Exhibition on the Human Body Gets Under People’s Skin

Times Staff Writer

Laker or Clipper? Hard to tell with this basketball player. Not only is he not wearing a team jersey, he’s not wearing his own skin.

This nameless, skinless “athlete” has just arrived in Los Angeles from Frankfurt, Germany, to be part of the American premiere of the popular but controversial “Body Worlds: The Anatomical Exhibition of Real Human Bodies,” opening Friday at the California Science Center in Exposition Park.

For the record:

12:00 a.m. June 30, 2004 For The Record
Los Angeles Times Wednesday June 30, 2004 Home Edition Main News Part A Page 2 National Desk 1 inches; 33 words Type of Material: Correction
Science Center -- An article in Saturday’s Section A about the upcoming “Body Worlds” exhibition at the California Science Center said that the center is a county-owned museum. It is a state museum.

On display will be more than 200 human specimens, about 25 of them whole bodies, each preserved through a special “plastination” technique and placed on view in lifelike, free-standing poses.


The exhibitions created by German scientist Gunther von Hagens have attracted more than 14 million viewers in Europe and Asia since their 1995 premiere in Tokyo. With each stop, they have prompted outrage and indignation as well as long lines of the scientifically inquisitive and merely curious.

Visitors to the Science Center can expect to see whole bodies and parts, skinned and dissected, laid open to show bone, muscle and nerve, all in minute detail. On display will be cautionary tales in the form of blackened smokers’ lungs and clogged arteries. Here is the body of a man, posed as a chess player, his brain exposed. Another man dangles his own skin in one hand, as though he casually shrugged off an overcoat. And there is the astonishing combination of two riders astride a rearing, preserved horse.

Rendered dry and odorless by a preservation process that replaces body fluid with plastics, human tissue feels stiff but flexible, like the head of a drum.

Von Hagens, 59, says that despite its shock value, “Body Worlds” is about science, education and enlightenment for the public. “First of all, it is health education, by specifically comparing healthy and diseased organs,” he said in a telephone interview. “Before the exhibitions, when I used to give lectures, I noticed that the cleaning lady and the doorman were more interested than my colleagues. That is what makes plastination different -- they start to identify with the specimens.”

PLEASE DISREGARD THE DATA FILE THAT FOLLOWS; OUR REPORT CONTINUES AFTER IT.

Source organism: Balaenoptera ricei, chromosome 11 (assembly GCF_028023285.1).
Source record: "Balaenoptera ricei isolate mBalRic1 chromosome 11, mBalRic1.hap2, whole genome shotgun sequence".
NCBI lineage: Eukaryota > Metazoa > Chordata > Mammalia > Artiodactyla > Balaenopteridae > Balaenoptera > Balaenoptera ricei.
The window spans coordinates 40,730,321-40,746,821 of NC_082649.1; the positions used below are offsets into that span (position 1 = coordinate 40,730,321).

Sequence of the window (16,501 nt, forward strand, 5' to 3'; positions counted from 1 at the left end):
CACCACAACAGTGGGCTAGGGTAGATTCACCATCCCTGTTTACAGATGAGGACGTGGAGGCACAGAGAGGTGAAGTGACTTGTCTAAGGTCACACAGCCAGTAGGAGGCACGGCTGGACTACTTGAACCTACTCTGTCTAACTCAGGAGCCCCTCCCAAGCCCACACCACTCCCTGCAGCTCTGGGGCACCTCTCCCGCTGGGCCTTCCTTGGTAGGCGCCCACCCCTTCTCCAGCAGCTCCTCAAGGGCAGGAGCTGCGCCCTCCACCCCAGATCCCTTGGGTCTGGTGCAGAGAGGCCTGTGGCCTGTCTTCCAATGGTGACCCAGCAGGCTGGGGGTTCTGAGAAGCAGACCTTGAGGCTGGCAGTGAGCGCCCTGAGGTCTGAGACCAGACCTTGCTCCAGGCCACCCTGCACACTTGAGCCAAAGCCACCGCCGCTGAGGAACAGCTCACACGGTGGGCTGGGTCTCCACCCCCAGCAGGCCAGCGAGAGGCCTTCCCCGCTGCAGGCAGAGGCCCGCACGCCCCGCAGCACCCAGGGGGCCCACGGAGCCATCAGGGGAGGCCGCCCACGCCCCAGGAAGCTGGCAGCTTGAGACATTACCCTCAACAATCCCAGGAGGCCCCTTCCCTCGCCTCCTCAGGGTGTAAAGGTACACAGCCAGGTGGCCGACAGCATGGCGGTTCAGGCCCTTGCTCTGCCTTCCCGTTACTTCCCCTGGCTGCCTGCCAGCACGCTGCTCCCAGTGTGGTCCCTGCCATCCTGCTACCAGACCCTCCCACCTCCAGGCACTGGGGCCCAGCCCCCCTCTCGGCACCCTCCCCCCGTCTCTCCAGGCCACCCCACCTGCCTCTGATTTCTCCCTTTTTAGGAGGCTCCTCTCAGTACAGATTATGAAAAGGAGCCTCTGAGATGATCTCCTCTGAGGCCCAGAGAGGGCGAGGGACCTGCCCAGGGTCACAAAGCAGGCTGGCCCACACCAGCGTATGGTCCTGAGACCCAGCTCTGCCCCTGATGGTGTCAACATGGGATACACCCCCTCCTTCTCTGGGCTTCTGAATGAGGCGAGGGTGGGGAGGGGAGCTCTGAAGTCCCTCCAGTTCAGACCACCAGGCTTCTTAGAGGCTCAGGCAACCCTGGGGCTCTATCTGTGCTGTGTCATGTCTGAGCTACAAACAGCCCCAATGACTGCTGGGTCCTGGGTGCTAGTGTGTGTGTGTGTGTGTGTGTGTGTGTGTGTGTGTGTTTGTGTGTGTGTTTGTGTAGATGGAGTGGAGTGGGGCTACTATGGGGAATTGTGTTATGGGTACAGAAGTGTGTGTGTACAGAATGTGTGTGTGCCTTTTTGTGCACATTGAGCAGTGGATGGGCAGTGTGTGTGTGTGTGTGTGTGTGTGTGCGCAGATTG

To address concerns about “Body Worlds,” the Science Center contracted an independent bioethicist, Dr. Hans-Martin Sass, to travel to Germany to review the records of each whole body to be shown in Los Angeles. The center also assembled an ethics committee of religious leaders and bioethicists to review the exhibition and polled the reaction of Science Center visitors to postcard photos of bodies before courting “Body Worlds” for Los Angeles.

The Science Center gave “Body Worlds” the museum equivalent of a PG-13 rating: Attendees younger than 13 must be accompanied by a parent or guardian. In addition, a portion of the display, including preserved fetuses as well as the whole body of a woman and her fetus at the eighth month of pregnancy, will be displayed in a separate area so those who do not want to see them won’t be caught by surprise.

Science Center President Jeffrey N. Rudolph said it wasn’t difficult to persuade museum board members of the value of “Body Worlds.” “I honestly believe it’s the exhibit with the strongest impact of any that I’ve ever seen,” he said. “One of the unique things about museums in general is that we show authentic things, things that are real. In this case it’s something that is very close to us, that has impact for our own bodies.”

Even so, the unorthodox displays have won Von Hagens some unflattering monikers: “Dr. Death,” “Frankenstein,” “the new Mengele” or “The Plastinator.” Some say presenting bodies in lifelike poses makes him more sick-minded sculptor than scientist, more entertainer than teacher.

In London in 2002, a patron attacked one of the bodies with a hammer and another threw a blanket over the preserved cadaver of a pregnant woman. In Mannheim, Germany, in 1998, local clergy members reportedly decried the exhibit as an assault on human dignity, and doctors there challenged its value.

With his trademark black fedora, Von Hagens, a native of the former East Germany who says he spent two years in prison for attempting to flee the country, has a reputation as a showman. Concurrent with the presentation of “Body Worlds” in London, he defied authorities and performed the first public autopsy in that city in more than 170 years. To promote his work, he appeared on a float in Berlin’s Love Parade wearing a bodysuit painted with internal organs.

He also has fielded pointed questions about the histories of the bodies he displays. Over the years, he said, he has purchased specimen collections from universities and museums, many in storage or slated to be destroyed. “I accept these specimens and in this way preserve anatomical heritage,” he said.